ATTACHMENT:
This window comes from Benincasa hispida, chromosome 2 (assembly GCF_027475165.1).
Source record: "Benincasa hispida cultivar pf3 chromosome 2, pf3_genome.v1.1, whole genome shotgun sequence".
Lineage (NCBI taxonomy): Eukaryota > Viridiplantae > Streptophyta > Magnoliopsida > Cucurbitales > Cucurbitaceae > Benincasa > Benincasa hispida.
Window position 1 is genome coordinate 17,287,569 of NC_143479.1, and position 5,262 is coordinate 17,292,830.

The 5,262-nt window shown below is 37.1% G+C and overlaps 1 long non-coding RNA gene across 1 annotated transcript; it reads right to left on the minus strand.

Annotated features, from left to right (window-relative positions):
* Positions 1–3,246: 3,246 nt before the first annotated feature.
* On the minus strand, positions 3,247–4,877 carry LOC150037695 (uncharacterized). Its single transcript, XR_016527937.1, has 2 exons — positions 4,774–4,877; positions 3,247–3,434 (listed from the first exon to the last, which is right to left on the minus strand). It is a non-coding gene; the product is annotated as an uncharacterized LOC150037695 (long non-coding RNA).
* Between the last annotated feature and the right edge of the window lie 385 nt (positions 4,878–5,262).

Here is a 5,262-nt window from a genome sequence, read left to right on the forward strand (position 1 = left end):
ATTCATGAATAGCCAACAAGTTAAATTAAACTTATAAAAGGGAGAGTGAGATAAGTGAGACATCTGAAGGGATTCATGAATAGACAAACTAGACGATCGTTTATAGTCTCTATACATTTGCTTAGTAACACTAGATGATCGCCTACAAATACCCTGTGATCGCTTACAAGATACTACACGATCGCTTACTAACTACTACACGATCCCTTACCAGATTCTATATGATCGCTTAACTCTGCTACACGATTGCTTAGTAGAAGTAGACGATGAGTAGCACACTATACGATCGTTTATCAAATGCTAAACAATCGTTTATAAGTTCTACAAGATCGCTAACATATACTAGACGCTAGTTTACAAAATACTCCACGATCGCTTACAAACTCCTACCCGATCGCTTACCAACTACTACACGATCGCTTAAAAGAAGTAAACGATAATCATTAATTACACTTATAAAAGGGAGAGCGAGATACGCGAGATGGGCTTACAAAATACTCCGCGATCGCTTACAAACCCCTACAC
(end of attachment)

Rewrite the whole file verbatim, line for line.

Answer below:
This window comes from Benincasa hispida, chromosome 2 (assembly GCF_027475165.1).
Source record: "Benincasa hispida cultivar pf3 chromosome 2, pf3_genome.v1.1, whole genome shotgun sequence".
Lineage (NCBI taxonomy): Eukaryota > Viridiplantae > Streptophyta > Magnoliopsida > Cucurbitales > Cucurbitaceae > Benincasa > Benincasa hispida.
Window position 1 is genome coordinate 17,287,569 of NC_143479.1, and position 5,262 is coordinate 17,292,830.

The 5,262-nt window shown below is 37.1% G+C and overlaps 1 long non-coding RNA gene across 1 annotated transcript; it reads right to left on the minus strand.

Annotated features, from left to right (window-relative positions):
* Positions 1–3,246: 3,246 nt before the first annotated feature.
* On the minus strand, positions 3,247–4,877 carry LOC150037695 (uncharacterized). Its single transcript, XR_016527937.1, has 2 exons — positions 4,774–4,877; positions 3,247–3,434 (listed from the first exon to the last, which is right to left on the minus strand). It is a non-coding gene; the product is annotated as an uncharacterized LOC150037695 (long non-coding RNA).
* Between the last annotated feature and the right edge of the window lie 385 nt (positions 4,878–5,262).

Here is a 5,262-nt window from a genome sequence, read left to right on the forward strand (position 1 = left end):
ATTCATGAATAGCCAACAAGTTAAATTAAACTTATAAAAGGGAGAGTGAGATAAGTGAGACATCTGAAGGGATTCATGAATAGACAAACTAGACGATCGTTTATAGTCTCTATACATTTGCTTAGTAACACTAGATGATCGCCTACAAATACCCTGTGATCGCTTACAAGATACTACACGATCGCTTACTAACTACTACACGATCCCTTACCAGATTCTATATGATCGCTTAACTCTGCTACACGATTGCTTAGTAGAAGTAGACGATGAGTAGCACACTATACGATCGTTTATCAAATGCTAAACAATCGTTTATAAGTTCTACAAGATCGCTAACATATACTAGACGCTAGTTTACAAAATACTCCACGATCGCTTACAAACTCCTACCCGATCGCTTACCAACTACTACACGATCGCTTAAAAGAAGTAAACGATAATCATTAATTACACTTATAAAAGGGAGAGCGAGATACGCGAGATGGGCTTACAAAATACTCCGCGATCGCTTACAAACCCCTACAC